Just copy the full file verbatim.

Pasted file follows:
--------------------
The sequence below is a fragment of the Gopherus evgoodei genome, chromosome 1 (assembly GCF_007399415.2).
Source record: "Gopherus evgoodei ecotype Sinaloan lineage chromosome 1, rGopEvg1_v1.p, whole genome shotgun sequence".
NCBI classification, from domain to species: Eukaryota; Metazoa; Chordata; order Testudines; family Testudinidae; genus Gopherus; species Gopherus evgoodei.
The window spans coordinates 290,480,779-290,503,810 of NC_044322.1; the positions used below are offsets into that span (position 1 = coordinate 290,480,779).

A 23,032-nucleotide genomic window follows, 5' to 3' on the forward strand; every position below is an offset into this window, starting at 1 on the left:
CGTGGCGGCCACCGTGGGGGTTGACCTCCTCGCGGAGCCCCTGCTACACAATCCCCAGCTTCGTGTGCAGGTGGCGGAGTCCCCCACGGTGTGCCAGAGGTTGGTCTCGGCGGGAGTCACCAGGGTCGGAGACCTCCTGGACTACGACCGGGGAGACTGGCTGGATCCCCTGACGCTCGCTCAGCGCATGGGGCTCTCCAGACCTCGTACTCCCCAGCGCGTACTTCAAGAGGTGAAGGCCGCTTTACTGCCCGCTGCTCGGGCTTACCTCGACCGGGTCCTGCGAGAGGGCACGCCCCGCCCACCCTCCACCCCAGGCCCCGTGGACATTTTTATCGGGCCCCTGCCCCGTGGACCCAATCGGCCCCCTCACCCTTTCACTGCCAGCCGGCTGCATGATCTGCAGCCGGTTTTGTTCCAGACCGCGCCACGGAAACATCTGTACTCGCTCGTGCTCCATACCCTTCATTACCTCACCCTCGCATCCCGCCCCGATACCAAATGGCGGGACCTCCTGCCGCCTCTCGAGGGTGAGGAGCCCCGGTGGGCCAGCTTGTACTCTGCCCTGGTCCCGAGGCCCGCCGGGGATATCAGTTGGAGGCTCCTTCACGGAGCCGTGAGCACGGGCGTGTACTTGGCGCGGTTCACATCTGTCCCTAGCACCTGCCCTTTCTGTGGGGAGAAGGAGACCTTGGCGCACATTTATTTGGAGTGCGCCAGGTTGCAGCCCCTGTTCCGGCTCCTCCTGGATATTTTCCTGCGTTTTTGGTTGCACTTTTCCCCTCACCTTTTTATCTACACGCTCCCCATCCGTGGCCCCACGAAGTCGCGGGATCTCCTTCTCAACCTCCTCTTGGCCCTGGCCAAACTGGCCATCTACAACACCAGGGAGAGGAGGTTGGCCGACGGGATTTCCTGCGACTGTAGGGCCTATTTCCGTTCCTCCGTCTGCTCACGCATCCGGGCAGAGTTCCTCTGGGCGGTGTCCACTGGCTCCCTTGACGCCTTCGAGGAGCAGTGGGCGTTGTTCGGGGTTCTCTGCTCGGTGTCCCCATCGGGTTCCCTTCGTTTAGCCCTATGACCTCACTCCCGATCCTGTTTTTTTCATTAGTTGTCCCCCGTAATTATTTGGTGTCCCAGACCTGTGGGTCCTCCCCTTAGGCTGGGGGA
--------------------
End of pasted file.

The sequence below is a fragment of the Gopherus evgoodei genome, chromosome 1 (assembly GCF_007399415.2).
Source record: "Gopherus evgoodei ecotype Sinaloan lineage chromosome 1, rGopEvg1_v1.p, whole genome shotgun sequence".
NCBI classification, from domain to species: Eukaryota; Metazoa; Chordata; order Testudines; family Testudinidae; genus Gopherus; species Gopherus evgoodei.
The window spans coordinates 290,480,779-290,503,810 of NC_044322.1; the positions used below are offsets into that span (position 1 = coordinate 290,480,779).

A 23,032-nucleotide genomic window follows, 5' to 3' on the forward strand; every position below is an offset into this window, starting at 1 on the left:
CGTGGCGGCCACCGTGGGGGTTGACCTCCTCGCGGAGCCCCTGCTACACAATCCCCAGCTTCGTGTGCAGGTGGCGGAGTCCCCCACGGTGTGCCAGAGGTTGGTCTCGGCGGGAGTCACCAGGGTCGGAGACCTCCTGGACTACGACCGGGGAGACTGGCTGGATCCCCTGACGCTCGCTCAGCGCATGGGGCTCTCCAGACCTCGTACTCCCCAGCGCGTACTTCAAGAGGTGAAGGCCGCTTTACTGCCCGCTGCTCGGGCTTACCTCGACCGGGTCCTGCGAGAGGGCACGCCCCGCCCACCCTCCACCCCAGGCCCCGTGGACATTTTTATCGGGCCCCTGCCCCGTGGACCCAATCGGCCCCCTCACCCTTTCACTGCCAGCCGGCTGCATGATCTGCAGCCGGTTTTGTTCCAGACCGCGCCACGGAAACATCTGTACTCGCTCGTGCTCCATACCCTTCATTACCTCACCCTCGCATCCCGCCCCGATACCAAATGGCGGGACCTCCTGCCGCCTCTCGAGGGTGAGGAGCCCCGGTGGGCCAGCTTGTACTCTGCCCTGGTCCCGAGGCCCGCCGGGGATATCAGTTGGAGGCTCCTTCACGGAGCCGTGAGCACGGGCGTGTACTTGGCGCGGTTCACATCTGTCCCTAGCACCTGCCCTTTCTGTGGGGAGAAGGAGACCTTGGCGCACATTTATTTGGAGTGCGCCAGGTTGCAGCCCCTGTTCCGGCTCCTCCTGGATATTTTCCTGCGTTTTTGGTTGCACTTTTCCCCTCACCTTTTTATCTACACGCTCCCCATCCGTGGCCCCACGAAGTCGCGGGATCTCCTTCTCAACCTCCTCTTGGCCCTGGCCAAACTGGCCATCTACAACACCAGGGAGAGGAGGTTGGCCGACGGGATTTCCTGCGACTGTAGGGCCTATTTCCGTTCCTCCGTCTGCTCACGCATCCGGGCAGAGTTCCTCTGGGCGGTGTCCACTGGCTCCCTTGACGCCTTCGAGGAGCAGTGGGCGTTGTTCGGGGTTCTCTGCTCGGTGTCCCCATCGGGTTCCCTTCGTTTAGCCCTATGACCTCACTCCCGATCCTGTTTTTTTCATTAGTTGTCCCCCGTAATTATTTGGTGTCCCAGACCTGTGGGTCCTCCCCTTAGGCTGGGGGA